The Slow-Cooked Sentence

Failure or Alas, I cannot get published

Rachael Conlin Levy
“The blossoming of your words” by psyberartist.

Rejection excerpts:

Thanks so much, but we weren’t able to include this in the November issue. — Skirt!

Thank you for sending “Creation” to us. Unfortunately, we won’t be able to use this piece for Literary Mama. Please know that we receive a tremendous number of submissions, and can only take a small percentage of the fine stories that are submitted. But we are thankful for your readership, thankful that you thought of us and value us enough to submit your work. — Literary Mama

I was really touched by your piece, and I think a lot of mothers would be helped by it. I don’t think it would be retained by the Mothering editorial staff but I do think you should send it to Brain, Child. It reminds me of a lot of pieces they have published, although not on the same topic. — Mothering

I enjoyed reading your essay and admired your smooth prose. However, I must report that we’ve decided to give it a pass. Please note that this doesn’t necessarily reflect on the quality of your work (we receive about 750 submissions for every seven we publish). I wish you the best of luck placing this piece elsewhere. –– Brain, Child

“La tristeza del silencio: Tears” by lord cнernoвιll.

I received five rejection letters last month, three in the final week. I read the last letter at 10 p.m., then I switched off the lights and walked head-on into a wall. Bam! Nose and ego both smarting, I crawled into bed, pulled the covers over my head and cried.

This is (generally) what happens when I receive a rejection letter:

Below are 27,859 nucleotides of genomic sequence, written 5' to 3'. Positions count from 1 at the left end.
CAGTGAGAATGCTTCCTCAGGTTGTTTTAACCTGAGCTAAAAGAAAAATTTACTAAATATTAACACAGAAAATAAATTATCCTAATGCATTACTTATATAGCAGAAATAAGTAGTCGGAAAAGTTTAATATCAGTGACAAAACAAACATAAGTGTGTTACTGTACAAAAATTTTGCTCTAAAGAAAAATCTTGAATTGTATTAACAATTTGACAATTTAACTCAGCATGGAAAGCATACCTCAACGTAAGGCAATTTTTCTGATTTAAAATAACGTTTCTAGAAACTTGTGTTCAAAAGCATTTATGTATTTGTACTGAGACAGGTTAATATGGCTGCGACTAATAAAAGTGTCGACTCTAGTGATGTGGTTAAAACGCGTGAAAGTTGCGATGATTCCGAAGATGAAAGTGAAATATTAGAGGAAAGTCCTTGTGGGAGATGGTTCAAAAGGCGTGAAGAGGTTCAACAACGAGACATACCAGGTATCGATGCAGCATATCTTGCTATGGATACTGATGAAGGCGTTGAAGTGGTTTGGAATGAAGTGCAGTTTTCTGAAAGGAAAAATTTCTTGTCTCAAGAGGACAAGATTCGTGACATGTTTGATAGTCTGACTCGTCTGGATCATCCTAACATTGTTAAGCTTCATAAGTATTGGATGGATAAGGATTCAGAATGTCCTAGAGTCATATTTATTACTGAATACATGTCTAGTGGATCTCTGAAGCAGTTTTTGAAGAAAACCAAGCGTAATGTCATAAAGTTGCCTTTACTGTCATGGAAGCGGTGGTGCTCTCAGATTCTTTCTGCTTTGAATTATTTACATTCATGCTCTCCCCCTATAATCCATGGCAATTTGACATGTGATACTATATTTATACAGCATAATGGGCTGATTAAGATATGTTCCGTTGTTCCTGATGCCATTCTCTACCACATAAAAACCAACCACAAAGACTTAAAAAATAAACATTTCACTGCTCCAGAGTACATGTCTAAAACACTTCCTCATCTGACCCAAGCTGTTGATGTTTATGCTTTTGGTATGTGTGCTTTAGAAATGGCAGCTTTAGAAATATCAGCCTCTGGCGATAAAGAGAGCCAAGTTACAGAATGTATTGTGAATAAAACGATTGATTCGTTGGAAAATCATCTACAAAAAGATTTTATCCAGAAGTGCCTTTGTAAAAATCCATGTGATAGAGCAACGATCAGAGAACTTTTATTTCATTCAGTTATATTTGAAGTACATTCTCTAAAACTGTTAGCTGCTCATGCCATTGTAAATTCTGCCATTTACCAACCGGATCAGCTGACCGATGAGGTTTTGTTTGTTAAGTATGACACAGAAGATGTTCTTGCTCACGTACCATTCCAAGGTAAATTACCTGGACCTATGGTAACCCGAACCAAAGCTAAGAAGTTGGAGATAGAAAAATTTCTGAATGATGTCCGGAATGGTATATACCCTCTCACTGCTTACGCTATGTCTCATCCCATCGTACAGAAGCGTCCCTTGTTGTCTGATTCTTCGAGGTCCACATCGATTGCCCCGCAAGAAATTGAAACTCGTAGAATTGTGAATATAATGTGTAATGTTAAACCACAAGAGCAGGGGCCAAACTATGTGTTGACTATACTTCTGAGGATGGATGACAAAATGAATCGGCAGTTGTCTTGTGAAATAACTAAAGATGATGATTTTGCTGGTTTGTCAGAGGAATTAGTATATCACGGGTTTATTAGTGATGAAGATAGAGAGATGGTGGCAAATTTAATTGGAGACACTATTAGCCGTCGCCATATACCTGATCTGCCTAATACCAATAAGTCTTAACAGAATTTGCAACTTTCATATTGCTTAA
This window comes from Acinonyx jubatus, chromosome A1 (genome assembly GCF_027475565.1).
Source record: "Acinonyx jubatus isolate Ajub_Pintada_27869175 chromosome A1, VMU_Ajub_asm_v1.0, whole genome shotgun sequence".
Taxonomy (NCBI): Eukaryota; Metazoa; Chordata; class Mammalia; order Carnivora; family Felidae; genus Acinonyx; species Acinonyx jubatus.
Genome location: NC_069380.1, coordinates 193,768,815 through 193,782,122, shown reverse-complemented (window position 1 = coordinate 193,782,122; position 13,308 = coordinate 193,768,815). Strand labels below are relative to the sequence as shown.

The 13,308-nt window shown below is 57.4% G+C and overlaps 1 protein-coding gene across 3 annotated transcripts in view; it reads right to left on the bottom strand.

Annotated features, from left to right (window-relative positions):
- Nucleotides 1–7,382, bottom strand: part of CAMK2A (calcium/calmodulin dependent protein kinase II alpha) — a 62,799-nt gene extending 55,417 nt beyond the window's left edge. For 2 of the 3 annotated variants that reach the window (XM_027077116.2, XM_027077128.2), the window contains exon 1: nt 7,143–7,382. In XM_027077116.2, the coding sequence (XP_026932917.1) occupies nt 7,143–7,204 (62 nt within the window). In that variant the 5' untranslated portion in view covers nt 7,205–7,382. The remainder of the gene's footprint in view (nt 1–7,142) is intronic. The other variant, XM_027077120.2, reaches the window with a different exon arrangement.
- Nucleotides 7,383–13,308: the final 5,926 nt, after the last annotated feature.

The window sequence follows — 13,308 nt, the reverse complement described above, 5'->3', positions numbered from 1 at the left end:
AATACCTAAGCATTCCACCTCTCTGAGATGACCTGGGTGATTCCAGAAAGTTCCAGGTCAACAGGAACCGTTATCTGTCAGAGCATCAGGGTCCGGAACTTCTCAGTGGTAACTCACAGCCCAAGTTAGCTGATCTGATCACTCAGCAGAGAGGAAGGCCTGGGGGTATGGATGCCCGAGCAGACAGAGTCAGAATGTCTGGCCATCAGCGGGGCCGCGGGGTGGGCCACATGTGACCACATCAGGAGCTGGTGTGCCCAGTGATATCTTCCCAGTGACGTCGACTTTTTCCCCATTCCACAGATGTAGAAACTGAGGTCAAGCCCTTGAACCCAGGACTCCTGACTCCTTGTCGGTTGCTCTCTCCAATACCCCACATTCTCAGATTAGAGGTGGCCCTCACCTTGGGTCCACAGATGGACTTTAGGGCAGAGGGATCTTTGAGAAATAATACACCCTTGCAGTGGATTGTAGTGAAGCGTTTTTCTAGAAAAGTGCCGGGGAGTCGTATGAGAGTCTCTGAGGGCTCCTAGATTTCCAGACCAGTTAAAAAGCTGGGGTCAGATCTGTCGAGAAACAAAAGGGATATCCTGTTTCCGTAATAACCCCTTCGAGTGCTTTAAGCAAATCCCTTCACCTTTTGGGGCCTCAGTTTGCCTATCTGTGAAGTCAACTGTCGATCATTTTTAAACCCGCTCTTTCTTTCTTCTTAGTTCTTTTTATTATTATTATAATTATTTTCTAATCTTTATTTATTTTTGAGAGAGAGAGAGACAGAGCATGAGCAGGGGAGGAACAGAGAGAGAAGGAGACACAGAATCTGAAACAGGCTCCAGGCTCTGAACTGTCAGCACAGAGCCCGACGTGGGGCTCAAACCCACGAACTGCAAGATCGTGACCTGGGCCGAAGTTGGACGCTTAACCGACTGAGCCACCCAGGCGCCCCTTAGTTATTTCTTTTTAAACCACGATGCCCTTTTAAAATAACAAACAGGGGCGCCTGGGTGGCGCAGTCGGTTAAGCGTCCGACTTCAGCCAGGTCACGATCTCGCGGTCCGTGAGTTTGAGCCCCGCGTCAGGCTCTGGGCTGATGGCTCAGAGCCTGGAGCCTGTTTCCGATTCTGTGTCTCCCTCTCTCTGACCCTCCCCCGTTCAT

I shut down. Hope closes, curls, crumples inside of me until it’s nothing more than a small, hard fist that punches me in the stomach. Pow! Oomph!

I cry. Lip trembles, tears spill while my small son looks on. The toddling mime tries to mimic his mama, but uncertain whether she is laughing or crying, emotions flit across his face like clouds in a windy sky.

I remember. The clenched fist inside me finds scars left by editors who were too harsh, who cut too deep. Pow! Oomph! More bruises, this time self-inflicted.

I search. I open cupboards, find chocolate and eat the equivalent of two candy bars. I drink two cups of scalding tea.

I play a song. Failure” off Laura Marling’s album Alas I Cannot Swim. I pledge to play it every time my writing is rejected.

I read. The rejected piece of writing. Other pieces. Tinker. Email something to a new editor.

I stand. In sunshine, melting like butter.

The fist opens. Hope unfurls.

“Her Hands” by Slaff.

“A writer is a person who cares
what words mean, what they say, how they say it. Writers know words are their way towards truth and freedom, and so they use them with care, with thought, with fear, with delight. By using words well they strengthen their souls. Story-tellers and poets spend their lives learning that skill and art of using words well. And their words make the souls of their readers stronger, brighter, deeper.”

— Ursula K. Le Guin: A Few Words to a Young Writer

I spent this weekend thinking about why and what and where I write, and decided that I need to shake things up a bit. So The Slow-Cooked Sentence won’t be publishing three times a week during November. I’m going to be busy writing a novel.

“What?!” you ask.

Yep. I’ve signed up and am participating in National Novel Writing Month, a “fun, seat-of-your-pants approach (that values) enthusiasm and perseverance over painstaking craft.” The goal: To write 50,000 words in 30 days, which works out to 1,667 words a day.

The Slow-Cooked Sentence will publish (hopefully) on Mondays and Wednesdays in November. There will be a guest column or two and the occasional update on how the novel writing’s going. So keep dropping in. Meanwhile, the gun’s been fired, the race begun. I’m off and writing!

One response to “Failure or Alas, I cannot get published”

  1. Oh my gosh Rachael, I can't imagine getting those rejection letters. You are such a great writer.

    I just wanted to throw something out at you. Check it out if you want.

    Hugs, Kyndale

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